Jackfic Fiction Archive Story

 

Fine Weather For Shooting General Jack Year Three - Part One

by Flatkatsi


Series Info: Part One in the General Jack Series - Year Three

Fine Weather For Shooting

"This is going to be a fun day - I can just tell."

Daniel's enthusiastic tone had me smiling secretly, but as I turned to face him, I schooled my features to appear as impassive as possible. This was the first time my team had watched me shoot in a competition, and I was a little nervous. SG-1 were on downtime after some hazardous missions, not to mention the `shackles' incident, and once they had found out what I was doing there was no stopping them - they had insisted on accompanying me.

After being passed through the checkpoint at the Academy gate, I dropped the others off and continued on to the main administration block to check in with General Kerrigan before joining the team. Carter, Teal'c and Daniel were planning to hook up with me later for lunch.

I was shown into Kerrigan's office, where I found him sitting behind his desk, a pile of reports in front of him and a frown on his face. For a second I wondered if I had been transported into my own office at the SGC, the mess looking eerily familiar.

"Morning, Jack." He began to stand, but then the smile on his face changed to an expression of concern. "What happened to you?"

"Training accident."

He waved me to a seat. "Jack, I'm sorry, but you have to come up with something a little better than that now you're the man in charge. Not a lot of generals do training."

"Would you believe I tripped over a file?"

"No." He shook his head, smiling. "Want to tell me what really happened?"

I thought for a minute and decided to come clean, after all there were very few people I could talk to outside the SGC, and Brian Kerrigan was one of them.

"It's a staff weapon burn."

He grimaced. "Ouch!"

"Yes, not pleasant, especially if I bump it."

"You can use the arm though?"

"No. Can't do a thing with it. Damned annoying really. Makes the paperwork twice as hard, and I have to keep asking people to open jars for me. Doesn't do my image much good at all."

He had his mouth open like one of those little fish Daniel used to keep. "I thought you were competing." He pulled a sheet of paper out from the pile and pointed at the list I could see on it. "Your name is here."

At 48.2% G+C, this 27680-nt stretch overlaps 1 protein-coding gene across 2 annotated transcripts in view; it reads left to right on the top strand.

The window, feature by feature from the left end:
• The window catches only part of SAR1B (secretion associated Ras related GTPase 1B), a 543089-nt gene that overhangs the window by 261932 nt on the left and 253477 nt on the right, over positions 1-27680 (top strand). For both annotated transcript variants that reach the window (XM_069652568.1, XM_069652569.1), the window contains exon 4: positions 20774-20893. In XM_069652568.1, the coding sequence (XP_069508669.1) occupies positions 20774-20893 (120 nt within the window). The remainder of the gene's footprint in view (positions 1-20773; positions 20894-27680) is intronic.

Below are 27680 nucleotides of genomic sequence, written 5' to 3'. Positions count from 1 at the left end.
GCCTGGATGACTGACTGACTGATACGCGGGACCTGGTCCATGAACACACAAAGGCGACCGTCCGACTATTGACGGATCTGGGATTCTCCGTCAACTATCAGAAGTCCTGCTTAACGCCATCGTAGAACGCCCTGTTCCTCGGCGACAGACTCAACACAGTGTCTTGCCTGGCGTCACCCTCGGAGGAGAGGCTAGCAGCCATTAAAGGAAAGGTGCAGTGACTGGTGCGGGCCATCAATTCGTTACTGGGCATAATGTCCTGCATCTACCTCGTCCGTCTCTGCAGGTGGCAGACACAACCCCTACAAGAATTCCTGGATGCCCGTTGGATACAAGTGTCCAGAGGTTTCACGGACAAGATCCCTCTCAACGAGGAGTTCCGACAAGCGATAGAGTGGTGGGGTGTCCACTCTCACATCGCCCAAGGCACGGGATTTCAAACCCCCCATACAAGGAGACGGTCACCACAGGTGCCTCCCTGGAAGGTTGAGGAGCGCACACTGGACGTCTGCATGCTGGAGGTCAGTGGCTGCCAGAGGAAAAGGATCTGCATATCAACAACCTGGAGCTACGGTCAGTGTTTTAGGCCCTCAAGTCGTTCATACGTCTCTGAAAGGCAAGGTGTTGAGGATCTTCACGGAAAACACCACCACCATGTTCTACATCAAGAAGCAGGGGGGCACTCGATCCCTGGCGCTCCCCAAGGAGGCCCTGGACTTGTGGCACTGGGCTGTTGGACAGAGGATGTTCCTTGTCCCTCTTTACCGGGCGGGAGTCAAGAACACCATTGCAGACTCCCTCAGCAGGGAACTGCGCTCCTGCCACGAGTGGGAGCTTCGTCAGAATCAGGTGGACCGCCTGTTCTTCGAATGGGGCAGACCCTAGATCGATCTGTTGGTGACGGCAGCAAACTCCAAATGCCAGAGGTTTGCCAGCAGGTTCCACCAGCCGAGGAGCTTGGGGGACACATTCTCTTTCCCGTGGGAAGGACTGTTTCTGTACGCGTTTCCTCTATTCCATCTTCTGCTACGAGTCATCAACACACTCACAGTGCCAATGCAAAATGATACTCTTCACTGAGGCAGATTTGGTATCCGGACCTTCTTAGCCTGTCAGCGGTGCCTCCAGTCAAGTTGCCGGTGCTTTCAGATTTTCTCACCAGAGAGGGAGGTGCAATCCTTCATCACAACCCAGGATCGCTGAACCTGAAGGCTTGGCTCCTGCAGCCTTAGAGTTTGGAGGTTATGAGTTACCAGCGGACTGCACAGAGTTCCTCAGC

"I am shooting."

"But you're right handed!"

Why did people feel compelled to point that out?

xxxxxxxxxx

"You're up second, sir." Morley glanced up from his list, obviously expecting a comment, but I just nodded my agreement. The sergeant was doing the right thing by having me compete earlier than usual. He had scheduled the team's newest member first, the young airman from NORAD, and the injured member next - me. Lieutenant Hong was in my regular spot as the last to shoot.

With still a half hour before the start of competition, I moved off to the side of the area, searching the crowd for my friends.

That was when I saw him.

Ramsey was standing only about ten feet from me, a young man in cadet uniform beside him. We both spotted each other at the same time. Our gazes met and my pulse raced as I felt the same revulsion I experienced every time I laid eyes on him. The memory of his hands on me, touching - it was still as vivid as it had been all those years ago, and I swallowed, the foul taste of bile burning my throat. He looked away first and I watched him bend his head towards the boy as if to whisper something. He was a good looking kid, just the sort Ramsey liked and my stomach churned slowly as the implications of the scene registered. I took careful note of the cadet's appearance - dark hair showing beneath his cap in the regulation Air Force cut, an average height and slightly stocky build with the muscular look of someone who worked out regularly. I knew I'd recognise him again and would be able to describe him to General Kerrigan as soon as the match was over. No way was I going to leave any kid to Ramsey's less than tender mercies. The boy was looking at me at the same time as I was looking at him, and I wondered just what Ramsey was saying about me. Not the truth, that's for sure. Well, there was nothing I could do right now - time for that later. I didn't hang around - I turned my back on them and went looking for SG-1.

Outwardly I kept calm, but inwardly I was seething.